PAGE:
Design simple uniform screen layouts (with the option of only viewing one thing at a time), keep jargon to a minimum and use plain language and avoid pages overloaded with too many distractions (like flashing graphics) or too many choices (like a large cumbersome navigation system).
For the same reason avoid long lists of links unless they are arranged in logical groups of no more than five or six links each.
The combination of auditory information, pictures, and text helps to reinforce navigation and actions for those who have a short attention span or are easily distracted.
This will also be useful for those who cannot read (over 80 per cent) or are surfing the web with assistance. Auditory information should be clear, simple and repeatable.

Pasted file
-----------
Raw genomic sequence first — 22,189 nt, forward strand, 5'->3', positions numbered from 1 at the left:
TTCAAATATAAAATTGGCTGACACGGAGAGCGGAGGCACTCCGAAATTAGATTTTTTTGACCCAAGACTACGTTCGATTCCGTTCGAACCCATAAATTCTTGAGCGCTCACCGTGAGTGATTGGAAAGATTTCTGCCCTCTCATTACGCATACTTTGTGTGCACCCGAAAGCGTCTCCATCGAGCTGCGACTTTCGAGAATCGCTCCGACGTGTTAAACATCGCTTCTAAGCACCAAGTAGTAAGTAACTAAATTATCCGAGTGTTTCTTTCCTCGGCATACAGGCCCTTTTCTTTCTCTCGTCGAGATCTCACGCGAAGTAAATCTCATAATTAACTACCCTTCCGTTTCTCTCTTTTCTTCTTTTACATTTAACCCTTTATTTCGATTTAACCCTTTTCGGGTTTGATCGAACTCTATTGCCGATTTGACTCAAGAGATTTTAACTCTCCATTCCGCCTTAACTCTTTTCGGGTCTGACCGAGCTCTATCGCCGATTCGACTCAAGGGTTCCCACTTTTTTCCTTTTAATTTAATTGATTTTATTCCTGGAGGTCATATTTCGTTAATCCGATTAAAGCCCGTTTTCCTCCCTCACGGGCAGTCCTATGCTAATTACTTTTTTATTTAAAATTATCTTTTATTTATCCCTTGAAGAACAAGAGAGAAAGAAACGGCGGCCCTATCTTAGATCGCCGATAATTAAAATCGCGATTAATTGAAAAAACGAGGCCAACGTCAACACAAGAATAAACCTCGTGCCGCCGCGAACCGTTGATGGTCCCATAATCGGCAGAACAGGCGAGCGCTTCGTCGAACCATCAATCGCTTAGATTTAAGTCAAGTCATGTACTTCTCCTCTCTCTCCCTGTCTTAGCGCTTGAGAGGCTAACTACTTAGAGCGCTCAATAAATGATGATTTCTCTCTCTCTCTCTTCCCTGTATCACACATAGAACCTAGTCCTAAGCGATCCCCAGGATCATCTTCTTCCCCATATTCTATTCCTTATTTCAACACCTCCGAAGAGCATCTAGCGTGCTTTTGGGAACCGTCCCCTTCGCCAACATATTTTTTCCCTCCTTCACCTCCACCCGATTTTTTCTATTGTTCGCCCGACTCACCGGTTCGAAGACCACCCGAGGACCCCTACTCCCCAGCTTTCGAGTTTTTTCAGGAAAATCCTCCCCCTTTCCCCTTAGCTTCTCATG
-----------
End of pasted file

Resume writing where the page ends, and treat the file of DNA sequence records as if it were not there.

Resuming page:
Other suggestions include:
- Provide a plain language description of the site
- Include a simple way and obvious way to return to your home page
- Avoid animated graphics – if they change too quickly their use can lead to cognitive overload
- Simplify sequences – limit choice and number of steps
Web Accessibility Checks, Tests, Tools + Resources
We’re currently re-evaluating all the sites with our name on it including this one – perhaps you might want to test your site?
Valid HTML and Valid CSS is the first step to ensuring an accessible website.
- Validate Your HTML to W3C recommendations
- Validate Your CSS to W3C levels
- ATRC – Find out if your page is WCAG 2.0 Level2 ‘compliant’ – this is the grade (or level of compliance) that the UK Government now recommend – Hobo Web
- WAVE – Test your website compatibility issues with WCAG 1.0 and section 508